Of course the answer is – all are correct – but if you want to ‘correctly’ attribute the tag so that searches will take you to the Olympic organizer’s website, which is the “most” correct?
Here’s another one – what if you’re writing about the bone disease Avascular Necrosis which is often shortened to AVN and you add “#AVN” to the post, but don’t check it before you post it… then find out that AVN is probably far more commonly known as the “Adult Video News” – which runs their own version of the #Oscars for porn. Whoops.
One last scenario… you’re working on article about camping and travelling and you sidetrack a little about visiting a nearby rainforest. Your article will be released to a broad distribution newsletter that will also be printed and emailed and posted online. You want to ’correctly’ give reference to an organization that raises funds for “saving the rainforests”. You’re not an expert on rainforests and you didn’t easily find a tag for it… So which tag do you use?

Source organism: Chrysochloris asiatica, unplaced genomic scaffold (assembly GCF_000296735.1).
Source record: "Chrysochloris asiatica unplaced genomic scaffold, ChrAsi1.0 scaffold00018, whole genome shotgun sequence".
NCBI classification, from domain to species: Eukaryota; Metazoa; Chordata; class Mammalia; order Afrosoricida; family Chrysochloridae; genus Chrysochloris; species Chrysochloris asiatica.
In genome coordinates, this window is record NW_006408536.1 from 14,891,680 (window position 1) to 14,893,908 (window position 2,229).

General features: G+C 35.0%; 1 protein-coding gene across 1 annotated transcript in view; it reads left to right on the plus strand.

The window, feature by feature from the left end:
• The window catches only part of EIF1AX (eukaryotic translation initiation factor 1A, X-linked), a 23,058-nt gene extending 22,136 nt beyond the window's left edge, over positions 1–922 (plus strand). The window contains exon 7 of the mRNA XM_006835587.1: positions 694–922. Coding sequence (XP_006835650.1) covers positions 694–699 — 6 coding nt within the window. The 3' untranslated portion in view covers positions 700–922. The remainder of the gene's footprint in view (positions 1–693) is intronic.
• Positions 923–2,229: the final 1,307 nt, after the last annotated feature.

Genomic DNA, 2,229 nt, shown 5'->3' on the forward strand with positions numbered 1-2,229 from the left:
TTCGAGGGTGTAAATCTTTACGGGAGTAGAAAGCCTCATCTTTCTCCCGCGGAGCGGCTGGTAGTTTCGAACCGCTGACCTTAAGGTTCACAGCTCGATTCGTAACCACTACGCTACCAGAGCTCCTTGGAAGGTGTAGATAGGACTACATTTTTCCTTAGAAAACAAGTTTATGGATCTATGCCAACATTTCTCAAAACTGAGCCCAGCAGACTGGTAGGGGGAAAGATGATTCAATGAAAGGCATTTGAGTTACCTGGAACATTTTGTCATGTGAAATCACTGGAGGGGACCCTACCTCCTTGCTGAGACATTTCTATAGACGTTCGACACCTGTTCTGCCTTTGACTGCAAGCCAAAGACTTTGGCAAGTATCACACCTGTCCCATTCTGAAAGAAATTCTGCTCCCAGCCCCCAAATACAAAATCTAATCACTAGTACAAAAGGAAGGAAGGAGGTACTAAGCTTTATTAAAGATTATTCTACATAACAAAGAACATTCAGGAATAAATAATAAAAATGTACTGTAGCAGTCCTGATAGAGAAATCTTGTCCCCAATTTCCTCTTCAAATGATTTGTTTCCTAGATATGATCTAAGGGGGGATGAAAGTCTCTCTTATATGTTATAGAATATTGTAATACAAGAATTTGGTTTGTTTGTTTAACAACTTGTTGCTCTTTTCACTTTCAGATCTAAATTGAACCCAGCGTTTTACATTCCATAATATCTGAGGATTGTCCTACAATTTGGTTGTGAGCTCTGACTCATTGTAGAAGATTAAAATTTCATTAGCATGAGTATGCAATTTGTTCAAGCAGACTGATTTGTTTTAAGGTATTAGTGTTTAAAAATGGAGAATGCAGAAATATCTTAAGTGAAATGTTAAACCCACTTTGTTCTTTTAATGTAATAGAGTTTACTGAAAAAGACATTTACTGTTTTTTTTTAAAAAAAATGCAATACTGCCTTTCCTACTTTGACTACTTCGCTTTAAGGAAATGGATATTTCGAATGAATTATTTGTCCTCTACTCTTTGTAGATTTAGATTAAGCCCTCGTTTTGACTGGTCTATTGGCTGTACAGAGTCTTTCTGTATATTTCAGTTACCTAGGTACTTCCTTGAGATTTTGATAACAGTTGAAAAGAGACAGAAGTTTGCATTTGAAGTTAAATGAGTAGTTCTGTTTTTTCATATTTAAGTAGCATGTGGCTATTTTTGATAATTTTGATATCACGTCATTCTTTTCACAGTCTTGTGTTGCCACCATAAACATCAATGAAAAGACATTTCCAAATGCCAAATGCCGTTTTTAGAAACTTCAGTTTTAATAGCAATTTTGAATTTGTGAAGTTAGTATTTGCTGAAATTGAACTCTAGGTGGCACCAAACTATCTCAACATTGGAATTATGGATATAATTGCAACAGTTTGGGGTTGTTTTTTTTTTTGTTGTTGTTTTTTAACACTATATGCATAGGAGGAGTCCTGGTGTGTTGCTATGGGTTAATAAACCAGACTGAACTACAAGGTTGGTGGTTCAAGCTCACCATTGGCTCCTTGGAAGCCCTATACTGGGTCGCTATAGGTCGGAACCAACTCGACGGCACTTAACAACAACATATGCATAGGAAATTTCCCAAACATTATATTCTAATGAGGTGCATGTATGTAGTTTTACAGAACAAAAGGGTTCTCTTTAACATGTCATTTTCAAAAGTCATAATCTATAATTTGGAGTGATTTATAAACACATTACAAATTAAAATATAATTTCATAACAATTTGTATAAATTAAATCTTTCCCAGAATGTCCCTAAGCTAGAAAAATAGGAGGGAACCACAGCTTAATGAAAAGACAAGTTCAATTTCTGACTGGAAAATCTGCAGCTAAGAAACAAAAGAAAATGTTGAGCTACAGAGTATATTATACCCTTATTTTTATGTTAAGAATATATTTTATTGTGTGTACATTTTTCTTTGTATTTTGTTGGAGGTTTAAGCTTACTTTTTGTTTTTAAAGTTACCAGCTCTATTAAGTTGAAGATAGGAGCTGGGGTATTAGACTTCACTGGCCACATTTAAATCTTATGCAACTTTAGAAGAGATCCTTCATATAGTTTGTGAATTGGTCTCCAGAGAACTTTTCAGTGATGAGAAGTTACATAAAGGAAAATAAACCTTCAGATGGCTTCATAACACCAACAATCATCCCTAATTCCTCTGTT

You logically use “#SaveTheRainforests”. Then you find out that an oil conglomerate is using that tag in their advertisements, trying to show how environmental they are – when in fact, they clear cut thousands of acres of rainforests a year but ‘save’ 1% of each forest. You may not want to support that company… but now you are supporting their message. Another “whoops”.
So, where do you find the tag that GreenPeace uses when they talk about saving a rainforest? In this article title “The Great Bear Rainforest Victory” or this one “Protecting forests”? Nope. They don’t have any hashtags there. So what should you use?